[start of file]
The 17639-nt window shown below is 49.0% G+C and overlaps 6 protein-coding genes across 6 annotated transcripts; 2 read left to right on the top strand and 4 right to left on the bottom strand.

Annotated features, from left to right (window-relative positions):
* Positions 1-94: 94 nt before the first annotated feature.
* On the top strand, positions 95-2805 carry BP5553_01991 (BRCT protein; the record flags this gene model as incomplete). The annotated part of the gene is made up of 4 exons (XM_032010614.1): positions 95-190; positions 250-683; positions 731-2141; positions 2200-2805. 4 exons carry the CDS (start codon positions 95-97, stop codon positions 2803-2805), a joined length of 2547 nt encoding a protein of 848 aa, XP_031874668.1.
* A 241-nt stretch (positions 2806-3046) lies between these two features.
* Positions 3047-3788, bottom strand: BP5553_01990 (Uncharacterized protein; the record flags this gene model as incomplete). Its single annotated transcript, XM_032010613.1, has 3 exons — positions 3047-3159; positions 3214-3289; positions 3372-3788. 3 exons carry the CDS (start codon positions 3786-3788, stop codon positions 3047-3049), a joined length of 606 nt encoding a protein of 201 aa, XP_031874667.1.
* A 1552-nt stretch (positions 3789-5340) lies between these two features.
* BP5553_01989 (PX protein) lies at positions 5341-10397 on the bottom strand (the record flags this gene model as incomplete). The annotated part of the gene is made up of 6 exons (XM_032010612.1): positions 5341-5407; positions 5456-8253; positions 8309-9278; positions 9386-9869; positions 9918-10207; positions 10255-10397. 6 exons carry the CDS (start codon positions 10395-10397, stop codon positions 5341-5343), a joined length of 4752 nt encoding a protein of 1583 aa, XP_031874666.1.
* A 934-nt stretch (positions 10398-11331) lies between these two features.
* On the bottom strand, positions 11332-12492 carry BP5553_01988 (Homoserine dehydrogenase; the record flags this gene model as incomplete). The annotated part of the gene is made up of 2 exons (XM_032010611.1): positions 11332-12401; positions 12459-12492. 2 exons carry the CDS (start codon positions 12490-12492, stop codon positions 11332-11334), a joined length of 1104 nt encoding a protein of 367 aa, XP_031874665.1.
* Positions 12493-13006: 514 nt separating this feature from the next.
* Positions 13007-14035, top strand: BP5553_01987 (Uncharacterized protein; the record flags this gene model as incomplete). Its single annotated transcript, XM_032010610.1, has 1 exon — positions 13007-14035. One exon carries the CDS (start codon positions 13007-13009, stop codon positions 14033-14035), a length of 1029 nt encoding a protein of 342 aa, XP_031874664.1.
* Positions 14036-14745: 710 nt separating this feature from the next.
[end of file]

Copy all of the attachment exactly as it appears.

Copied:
The 17639-nt window shown below is 49.0% G+C and overlaps 6 protein-coding genes across 6 annotated transcripts; 2 read left to right on the top strand and 4 right to left on the bottom strand.

Annotated features, from left to right (window-relative positions):
* Positions 1-94: 94 nt before the first annotated feature.
* On the top strand, positions 95-2805 carry BP5553_01991 (BRCT protein; the record flags this gene model as incomplete). The annotated part of the gene is made up of 4 exons (XM_032010614.1): positions 95-190; positions 250-683; positions 731-2141; positions 2200-2805. 4 exons carry the CDS (start codon positions 95-97, stop codon positions 2803-2805), a joined length of 2547 nt encoding a protein of 848 aa, XP_031874668.1.
* A 241-nt stretch (positions 2806-3046) lies between these two features.
* Positions 3047-3788, bottom strand: BP5553_01990 (Uncharacterized protein; the record flags this gene model as incomplete). Its single annotated transcript, XM_032010613.1, has 3 exons — positions 3047-3159; positions 3214-3289; positions 3372-3788. 3 exons carry the CDS (start codon positions 3786-3788, stop codon positions 3047-3049), a joined length of 606 nt encoding a protein of 201 aa, XP_031874667.1.
* A 1552-nt stretch (positions 3789-5340) lies between these two features.
* BP5553_01989 (PX protein) lies at positions 5341-10397 on the bottom strand (the record flags this gene model as incomplete). The annotated part of the gene is made up of 6 exons (XM_032010612.1): positions 5341-5407; positions 5456-8253; positions 8309-9278; positions 9386-9869; positions 9918-10207; positions 10255-10397. 6 exons carry the CDS (start codon positions 10395-10397, stop codon positions 5341-5343), a joined length of 4752 nt encoding a protein of 1583 aa, XP_031874666.1.
* A 934-nt stretch (positions 10398-11331) lies between these two features.
* On the bottom strand, positions 11332-12492 carry BP5553_01988 (Homoserine dehydrogenase; the record flags this gene model as incomplete). The annotated part of the gene is made up of 2 exons (XM_032010611.1): positions 11332-12401; positions 12459-12492. 2 exons carry the CDS (start codon positions 12490-12492, stop codon positions 11332-11334), a joined length of 1104 nt encoding a protein of 367 aa, XP_031874665.1.
* Positions 12493-13006: 514 nt separating this feature from the next.
* Positions 13007-14035, top strand: BP5553_01987 (Uncharacterized protein; the record flags this gene model as incomplete). Its single annotated transcript, XM_032010610.1, has 1 exon — positions 13007-14035. One exon carries the CDS (start codon positions 13007-13009, stop codon positions 14033-14035), a length of 1029 nt encoding a protein of 342 aa, XP_031874664.1.
* Positions 14036-14745: 710 nt separating this feature from the next.